What is wrong, and why we can’t seem to fix it

Throughout most of my life I have been living under conservative governments, and the nicest way I can find to describe political conservatism is to say that it embodies the popular phrase ‘If it ain’t broke, don’t fix it’. However, as we all know there are many things wrong at present, and they need fixing. No amount of ignoring them will make them go away. This blog is about those awkward facts of world that won’t go away and which political conservatism won’t make go away either.

What I’m going to aim to do is post a blog once a week, on a Friday, so you can digest it over the weekend. The next week’s blog will either be the next in my series, or a discussion of issues that have arisen from the comments.

I’m going to have a very strict comments policy, comment will only be accepted if they are intelligent and polite contributions to discussion around the topic of the post. Everything else will be moderated.

If you find a blog here sympathetic, you might consider reading the blogs from the beginning, as they are supposed to be a more or less continuous argument.

Wednesday, 23 November 2011

Grumble 10: Voluntary Euthanasia

My grumble this week is about inertia in the face of public demand for legalised voluntary euthanasia.

A greater part of the opposition to voluntary euthanasia is doubtless religiously motivated. The real reason why we aren’t allowed to have voluntary euthanasia is that religious people feel that God wants people who are sick to suffer or to be in a position of dependency. Of course, like all arguments involving a personal, omniscient God this argument is a nonsense. If God created us and has foreseen all our history then she could easily not have created the desire for voluntary euthanasia in us, and the question would never have arisen.

Those of us who don’t believe that God likes to torture people, of course, would treat this argument with the contempt that it deserves, however this argument is almost never made, and instead we hear that we can’t have voluntary euthanasia because it ‘cheapens life’, or because people would be forced into it by their families when they became a burden.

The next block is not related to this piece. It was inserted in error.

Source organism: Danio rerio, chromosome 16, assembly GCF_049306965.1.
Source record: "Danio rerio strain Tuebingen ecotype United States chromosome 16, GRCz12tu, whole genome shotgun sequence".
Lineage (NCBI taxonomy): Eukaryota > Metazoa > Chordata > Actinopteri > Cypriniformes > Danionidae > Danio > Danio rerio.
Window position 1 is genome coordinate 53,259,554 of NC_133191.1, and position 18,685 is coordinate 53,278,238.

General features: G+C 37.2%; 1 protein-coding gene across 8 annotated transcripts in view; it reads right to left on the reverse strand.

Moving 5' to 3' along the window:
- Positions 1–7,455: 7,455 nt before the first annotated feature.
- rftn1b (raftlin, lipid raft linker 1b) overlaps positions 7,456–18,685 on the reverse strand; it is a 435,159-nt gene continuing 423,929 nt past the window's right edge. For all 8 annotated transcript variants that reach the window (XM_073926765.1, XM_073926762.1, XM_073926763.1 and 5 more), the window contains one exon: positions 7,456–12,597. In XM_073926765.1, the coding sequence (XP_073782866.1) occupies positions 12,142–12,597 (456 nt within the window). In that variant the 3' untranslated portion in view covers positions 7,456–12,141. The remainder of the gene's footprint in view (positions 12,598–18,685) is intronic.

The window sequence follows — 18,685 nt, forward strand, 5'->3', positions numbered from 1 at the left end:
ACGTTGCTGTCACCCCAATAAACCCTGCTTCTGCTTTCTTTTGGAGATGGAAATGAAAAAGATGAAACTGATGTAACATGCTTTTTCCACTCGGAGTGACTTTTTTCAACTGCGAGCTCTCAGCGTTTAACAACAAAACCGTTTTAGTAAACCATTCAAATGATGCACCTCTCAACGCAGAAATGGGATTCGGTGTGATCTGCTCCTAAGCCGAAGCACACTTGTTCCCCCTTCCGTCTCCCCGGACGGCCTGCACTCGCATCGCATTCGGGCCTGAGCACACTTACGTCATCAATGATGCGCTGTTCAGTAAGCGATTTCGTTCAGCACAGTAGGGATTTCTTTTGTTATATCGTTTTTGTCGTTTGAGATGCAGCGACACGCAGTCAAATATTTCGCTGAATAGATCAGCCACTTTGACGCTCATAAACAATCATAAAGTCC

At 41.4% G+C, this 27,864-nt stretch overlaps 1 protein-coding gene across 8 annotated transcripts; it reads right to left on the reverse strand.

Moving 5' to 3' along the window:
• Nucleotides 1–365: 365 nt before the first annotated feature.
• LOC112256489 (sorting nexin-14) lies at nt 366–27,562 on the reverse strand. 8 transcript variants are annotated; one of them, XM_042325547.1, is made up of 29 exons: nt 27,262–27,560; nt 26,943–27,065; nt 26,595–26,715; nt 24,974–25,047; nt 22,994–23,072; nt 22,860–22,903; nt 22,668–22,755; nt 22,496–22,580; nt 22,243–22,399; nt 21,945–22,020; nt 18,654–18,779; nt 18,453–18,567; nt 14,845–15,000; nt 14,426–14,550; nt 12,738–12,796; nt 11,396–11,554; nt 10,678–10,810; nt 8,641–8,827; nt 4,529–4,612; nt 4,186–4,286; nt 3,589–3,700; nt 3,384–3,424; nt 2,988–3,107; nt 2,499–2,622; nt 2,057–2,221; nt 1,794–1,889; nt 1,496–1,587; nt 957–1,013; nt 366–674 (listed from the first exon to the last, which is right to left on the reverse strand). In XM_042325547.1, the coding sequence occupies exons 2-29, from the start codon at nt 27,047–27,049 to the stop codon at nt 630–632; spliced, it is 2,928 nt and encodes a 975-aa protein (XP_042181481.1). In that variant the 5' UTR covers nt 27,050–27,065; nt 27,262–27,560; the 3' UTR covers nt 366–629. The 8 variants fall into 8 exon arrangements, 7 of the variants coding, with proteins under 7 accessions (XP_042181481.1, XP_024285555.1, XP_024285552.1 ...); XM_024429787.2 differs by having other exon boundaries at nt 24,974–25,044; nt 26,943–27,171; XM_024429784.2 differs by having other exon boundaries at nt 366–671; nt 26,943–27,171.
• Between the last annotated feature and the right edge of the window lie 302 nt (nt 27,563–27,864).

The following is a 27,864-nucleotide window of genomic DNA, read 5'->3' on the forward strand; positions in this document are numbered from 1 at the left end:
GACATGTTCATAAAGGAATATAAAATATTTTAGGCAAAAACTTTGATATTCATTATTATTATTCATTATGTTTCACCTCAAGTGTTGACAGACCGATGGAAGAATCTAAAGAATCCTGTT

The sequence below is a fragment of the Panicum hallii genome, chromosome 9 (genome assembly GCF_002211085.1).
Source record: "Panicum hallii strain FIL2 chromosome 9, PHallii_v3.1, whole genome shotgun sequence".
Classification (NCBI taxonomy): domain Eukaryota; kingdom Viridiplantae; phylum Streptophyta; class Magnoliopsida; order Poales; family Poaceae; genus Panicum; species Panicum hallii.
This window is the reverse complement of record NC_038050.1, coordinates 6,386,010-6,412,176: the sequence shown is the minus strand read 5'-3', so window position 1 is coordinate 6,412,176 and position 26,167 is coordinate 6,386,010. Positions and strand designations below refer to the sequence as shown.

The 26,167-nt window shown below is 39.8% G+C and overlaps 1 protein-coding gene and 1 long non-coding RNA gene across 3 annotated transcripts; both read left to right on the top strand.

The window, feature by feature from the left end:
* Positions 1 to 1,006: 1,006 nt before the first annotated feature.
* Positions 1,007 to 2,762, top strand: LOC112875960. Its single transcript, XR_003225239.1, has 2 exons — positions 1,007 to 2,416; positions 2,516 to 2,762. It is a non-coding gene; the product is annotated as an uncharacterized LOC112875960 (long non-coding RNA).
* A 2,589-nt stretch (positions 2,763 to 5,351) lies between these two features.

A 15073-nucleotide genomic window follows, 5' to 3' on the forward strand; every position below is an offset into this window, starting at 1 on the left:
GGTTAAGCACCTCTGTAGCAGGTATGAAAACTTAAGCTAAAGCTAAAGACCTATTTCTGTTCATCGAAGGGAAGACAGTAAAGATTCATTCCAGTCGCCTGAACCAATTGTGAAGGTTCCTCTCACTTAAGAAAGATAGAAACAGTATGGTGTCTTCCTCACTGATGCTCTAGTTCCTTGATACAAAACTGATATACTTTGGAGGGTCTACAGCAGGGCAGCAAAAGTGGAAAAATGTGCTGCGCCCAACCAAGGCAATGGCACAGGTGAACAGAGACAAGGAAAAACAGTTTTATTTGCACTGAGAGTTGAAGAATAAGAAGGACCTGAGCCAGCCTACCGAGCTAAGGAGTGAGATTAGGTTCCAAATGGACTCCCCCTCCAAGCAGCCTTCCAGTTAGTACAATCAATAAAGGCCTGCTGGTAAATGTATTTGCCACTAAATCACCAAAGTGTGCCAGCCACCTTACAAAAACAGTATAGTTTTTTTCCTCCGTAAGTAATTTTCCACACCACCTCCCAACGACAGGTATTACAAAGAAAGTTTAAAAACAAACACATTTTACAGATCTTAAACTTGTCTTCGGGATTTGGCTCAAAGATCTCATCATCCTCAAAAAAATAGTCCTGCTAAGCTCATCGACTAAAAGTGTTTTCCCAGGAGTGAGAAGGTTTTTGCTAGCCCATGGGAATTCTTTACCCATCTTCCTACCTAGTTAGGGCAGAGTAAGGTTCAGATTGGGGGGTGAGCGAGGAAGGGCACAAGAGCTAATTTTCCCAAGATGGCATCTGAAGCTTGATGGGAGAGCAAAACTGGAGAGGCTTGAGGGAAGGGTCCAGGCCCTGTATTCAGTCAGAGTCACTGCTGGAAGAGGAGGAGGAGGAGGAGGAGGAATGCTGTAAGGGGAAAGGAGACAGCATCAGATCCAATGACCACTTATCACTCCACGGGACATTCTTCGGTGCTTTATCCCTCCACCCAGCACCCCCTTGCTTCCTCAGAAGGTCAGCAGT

As to the first argument, I can see clearly the difference between voluntary euthanasia and involuntary euthanasia, the clue is in the first word. I don’t imagine that many people can’t see this difference, and I’m quite sure that if voluntary euthanasia were legalised then the legal system would be able to discriminate if people couldn’t. The second argument bears slightly more examination, it is probably true that people would sometimes would come under pressure to undergo voluntary euthanasia from their families. However, there are already situations where the legal and medical systems adjudicate whether a person is mentally competent to take decisions and that these decisions are voluntary, and the case of voluntary euthanasia could easily be added to this area. To say that we can’t have voluntary euthanasia because it would be abused is about as sensible as saying we shouldn’t try to collect taxes because people will always try to evade them!

The case of voluntary euthanasia seems to me very like that of abortion. My solution to the abortion debate is: if you’re a woman and you oppose abortion just make sure you don’t ever have one, and if you’re a man and you oppose abortion, mind your own business. In the case of voluntary euthanasia if you find this ‘offensive’, then don’t take that decision, but stay the so-and-so away from those who want to.

As to the reasons why I think voluntary euthanasia is a reform that should be introduced as soon as possible, they are as follows.